A lifetime of observing politics in action offers no inoculation against being disappointed by the actions of politicians. The regional projects rorts revealed by the National Audit Office is the latest in a saga of corrupt actions by politicians.

The theft of taxpayers’ money to assist a politician’s re-election may be as old as elections but it remains theft. It is ingrained in a system which lauds the merits of the “good local member”. This character is someone who gets local roads built, has public funds put into community halls, sports grounds and ethnic cultural centres.

Nobody reminds people that all the “good local member” is doing is transferring money from one set of citizens to another. Because those paying are dispersed, the politician hopes and expects that they will not notice the loss of money and because the recipients are concentrated they are expected to be grateful and repay the politician with votes.

De-Anne Kelly, the Minister in charge of handing out “Regional Partnerships” money is the inheritor of a tradition by her eponymous Ros Kelly under Keating. Ros Kelly actually admitted to using a vast whiteboard to facilitate allocations of funds to the constituencies where a political payoff was most likely. Overwhelmingly, the funding went to sitting ALP members’ seats. Ros Kelly’s name is forever linked with the corruption of the “whiteboard”.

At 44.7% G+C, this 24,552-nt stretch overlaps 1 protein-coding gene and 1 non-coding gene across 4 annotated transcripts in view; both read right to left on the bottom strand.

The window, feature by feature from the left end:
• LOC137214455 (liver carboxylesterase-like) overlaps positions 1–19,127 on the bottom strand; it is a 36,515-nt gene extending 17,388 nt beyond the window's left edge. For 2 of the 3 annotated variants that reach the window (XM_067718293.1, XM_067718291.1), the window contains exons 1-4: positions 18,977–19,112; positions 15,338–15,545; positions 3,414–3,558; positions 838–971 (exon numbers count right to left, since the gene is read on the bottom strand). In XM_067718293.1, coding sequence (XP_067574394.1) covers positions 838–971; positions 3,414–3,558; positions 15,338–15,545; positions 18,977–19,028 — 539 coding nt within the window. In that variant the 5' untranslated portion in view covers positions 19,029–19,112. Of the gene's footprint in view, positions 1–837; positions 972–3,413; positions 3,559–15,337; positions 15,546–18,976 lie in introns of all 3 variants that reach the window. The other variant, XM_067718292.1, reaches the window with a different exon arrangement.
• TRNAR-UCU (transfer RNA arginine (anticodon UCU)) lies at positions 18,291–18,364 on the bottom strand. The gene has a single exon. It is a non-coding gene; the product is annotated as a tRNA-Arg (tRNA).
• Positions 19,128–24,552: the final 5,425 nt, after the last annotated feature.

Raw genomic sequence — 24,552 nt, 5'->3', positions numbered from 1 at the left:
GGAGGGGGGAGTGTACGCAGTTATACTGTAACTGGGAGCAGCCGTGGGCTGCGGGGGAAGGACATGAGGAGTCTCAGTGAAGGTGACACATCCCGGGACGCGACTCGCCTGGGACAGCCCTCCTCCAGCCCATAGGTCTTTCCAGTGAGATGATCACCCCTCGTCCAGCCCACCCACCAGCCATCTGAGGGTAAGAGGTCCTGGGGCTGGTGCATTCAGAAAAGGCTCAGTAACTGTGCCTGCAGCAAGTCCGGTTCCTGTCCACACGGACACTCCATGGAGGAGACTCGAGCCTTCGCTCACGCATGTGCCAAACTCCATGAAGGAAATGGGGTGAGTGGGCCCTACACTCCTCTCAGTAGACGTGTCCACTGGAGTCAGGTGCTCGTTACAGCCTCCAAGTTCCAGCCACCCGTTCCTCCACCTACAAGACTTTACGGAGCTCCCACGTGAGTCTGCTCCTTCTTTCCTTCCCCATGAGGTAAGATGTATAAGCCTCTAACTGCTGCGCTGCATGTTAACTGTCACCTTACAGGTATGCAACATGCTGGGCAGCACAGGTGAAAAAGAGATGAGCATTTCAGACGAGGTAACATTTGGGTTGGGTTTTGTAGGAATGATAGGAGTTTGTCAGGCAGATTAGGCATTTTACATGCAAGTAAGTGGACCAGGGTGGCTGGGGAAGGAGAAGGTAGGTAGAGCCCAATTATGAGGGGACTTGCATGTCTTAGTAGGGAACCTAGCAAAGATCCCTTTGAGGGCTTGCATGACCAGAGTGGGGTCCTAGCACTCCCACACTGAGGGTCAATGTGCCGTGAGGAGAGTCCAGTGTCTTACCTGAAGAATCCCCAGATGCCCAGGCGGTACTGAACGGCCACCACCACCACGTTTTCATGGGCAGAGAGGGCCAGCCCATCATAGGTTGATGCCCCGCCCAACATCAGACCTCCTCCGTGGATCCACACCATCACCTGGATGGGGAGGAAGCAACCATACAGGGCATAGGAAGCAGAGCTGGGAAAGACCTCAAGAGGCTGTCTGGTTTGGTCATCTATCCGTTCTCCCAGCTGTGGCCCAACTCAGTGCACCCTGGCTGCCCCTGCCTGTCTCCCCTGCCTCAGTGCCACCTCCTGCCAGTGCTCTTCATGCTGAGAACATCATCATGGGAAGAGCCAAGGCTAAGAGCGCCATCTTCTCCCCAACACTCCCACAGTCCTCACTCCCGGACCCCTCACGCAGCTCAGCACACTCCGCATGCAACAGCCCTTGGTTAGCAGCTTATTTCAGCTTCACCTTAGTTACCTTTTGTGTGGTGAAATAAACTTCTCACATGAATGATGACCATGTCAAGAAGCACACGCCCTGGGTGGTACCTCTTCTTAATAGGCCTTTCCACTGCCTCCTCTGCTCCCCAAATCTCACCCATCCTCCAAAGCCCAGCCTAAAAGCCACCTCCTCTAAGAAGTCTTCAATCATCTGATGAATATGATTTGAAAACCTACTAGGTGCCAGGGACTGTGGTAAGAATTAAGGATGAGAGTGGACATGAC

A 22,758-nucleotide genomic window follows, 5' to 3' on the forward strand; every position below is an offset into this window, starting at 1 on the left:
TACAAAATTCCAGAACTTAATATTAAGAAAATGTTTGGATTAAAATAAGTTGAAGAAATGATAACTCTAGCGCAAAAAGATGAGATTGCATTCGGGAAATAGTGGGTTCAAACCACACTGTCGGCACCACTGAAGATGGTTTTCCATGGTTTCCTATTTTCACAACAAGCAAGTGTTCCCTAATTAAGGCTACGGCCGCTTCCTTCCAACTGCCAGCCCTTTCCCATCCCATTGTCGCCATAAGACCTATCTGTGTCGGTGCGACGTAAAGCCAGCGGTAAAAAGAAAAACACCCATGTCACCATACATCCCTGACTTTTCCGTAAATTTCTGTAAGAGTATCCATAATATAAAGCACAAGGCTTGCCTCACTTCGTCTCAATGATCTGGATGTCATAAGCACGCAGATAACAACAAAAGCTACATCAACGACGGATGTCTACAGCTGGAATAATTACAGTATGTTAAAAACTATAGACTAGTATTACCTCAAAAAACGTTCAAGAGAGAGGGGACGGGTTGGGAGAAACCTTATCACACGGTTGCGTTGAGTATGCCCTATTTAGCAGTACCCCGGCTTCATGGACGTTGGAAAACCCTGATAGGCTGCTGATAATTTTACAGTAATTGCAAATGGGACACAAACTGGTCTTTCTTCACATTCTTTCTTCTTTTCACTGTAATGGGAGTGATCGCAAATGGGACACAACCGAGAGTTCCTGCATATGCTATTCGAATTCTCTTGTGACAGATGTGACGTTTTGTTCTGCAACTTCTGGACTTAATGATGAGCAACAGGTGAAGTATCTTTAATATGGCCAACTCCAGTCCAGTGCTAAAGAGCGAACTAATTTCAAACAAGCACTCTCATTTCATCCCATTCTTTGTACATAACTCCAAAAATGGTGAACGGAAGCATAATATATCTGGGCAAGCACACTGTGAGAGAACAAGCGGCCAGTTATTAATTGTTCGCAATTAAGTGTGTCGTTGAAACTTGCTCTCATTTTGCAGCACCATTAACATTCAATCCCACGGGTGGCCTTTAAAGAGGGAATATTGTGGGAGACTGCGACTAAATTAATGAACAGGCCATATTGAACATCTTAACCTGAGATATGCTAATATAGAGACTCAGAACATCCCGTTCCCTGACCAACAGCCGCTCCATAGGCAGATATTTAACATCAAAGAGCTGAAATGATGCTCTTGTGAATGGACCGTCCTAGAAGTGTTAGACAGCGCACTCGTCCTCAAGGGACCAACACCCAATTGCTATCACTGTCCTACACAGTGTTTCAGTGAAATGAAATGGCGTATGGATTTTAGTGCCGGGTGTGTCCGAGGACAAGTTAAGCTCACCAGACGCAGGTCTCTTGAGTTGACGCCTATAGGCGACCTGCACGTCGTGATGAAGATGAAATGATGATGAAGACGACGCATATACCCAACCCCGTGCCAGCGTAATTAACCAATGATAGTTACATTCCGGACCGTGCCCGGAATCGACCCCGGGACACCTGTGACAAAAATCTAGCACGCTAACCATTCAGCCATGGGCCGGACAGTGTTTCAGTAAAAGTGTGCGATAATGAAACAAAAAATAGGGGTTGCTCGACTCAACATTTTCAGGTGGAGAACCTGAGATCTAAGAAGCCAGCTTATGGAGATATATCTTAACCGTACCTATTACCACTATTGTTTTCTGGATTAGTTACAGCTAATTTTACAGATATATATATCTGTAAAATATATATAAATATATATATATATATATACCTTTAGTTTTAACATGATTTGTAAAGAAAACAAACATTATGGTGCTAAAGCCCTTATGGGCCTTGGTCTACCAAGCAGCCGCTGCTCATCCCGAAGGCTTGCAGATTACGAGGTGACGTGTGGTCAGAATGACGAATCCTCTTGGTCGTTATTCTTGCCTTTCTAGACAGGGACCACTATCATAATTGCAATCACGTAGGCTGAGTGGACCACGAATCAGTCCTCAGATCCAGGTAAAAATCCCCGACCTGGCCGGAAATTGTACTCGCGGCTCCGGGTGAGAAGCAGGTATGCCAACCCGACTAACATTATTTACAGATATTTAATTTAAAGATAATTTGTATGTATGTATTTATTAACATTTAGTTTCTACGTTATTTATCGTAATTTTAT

Not long ago Paul Austin of The Age was critical of the then Victorian Transport Minister Peter Batchelor in not following established practice by ensuring bus subsidies went to areas where the ALP would gain an electoral advantage. Perhaps Batchelor was a political rarity in not using public funds to corruptly advantage his own party. But the latest rort at the Federal level illustrates only too vividly that we cannot rely on politicians’ integrity overpowering their self interest.

Most government spending is not corruptly inspired and having a watchdog to audit such decisions is helpful in maintaining political honesty. But the latest case shows this is not sufficient. We should recognise the corrupt use of public funds to bring about an electoral advantage for the criminal activity it is.

The prospect that politicians could face jail as a result of them corruptly assigning public funds would concentrate their minds. Such measures are readily applied to Directors of companies. If a firm were to favour a company owned by a Director, the activity would be recognised as theft from other shareholders. The Director would face jail as several have done in recent times.

Politicians readily agreed to such provisions being imposed on business leaders. They should legislate for them to be applied to themselves.

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Peter Fray
Peter Fray
Editor-in-chief of Crikey
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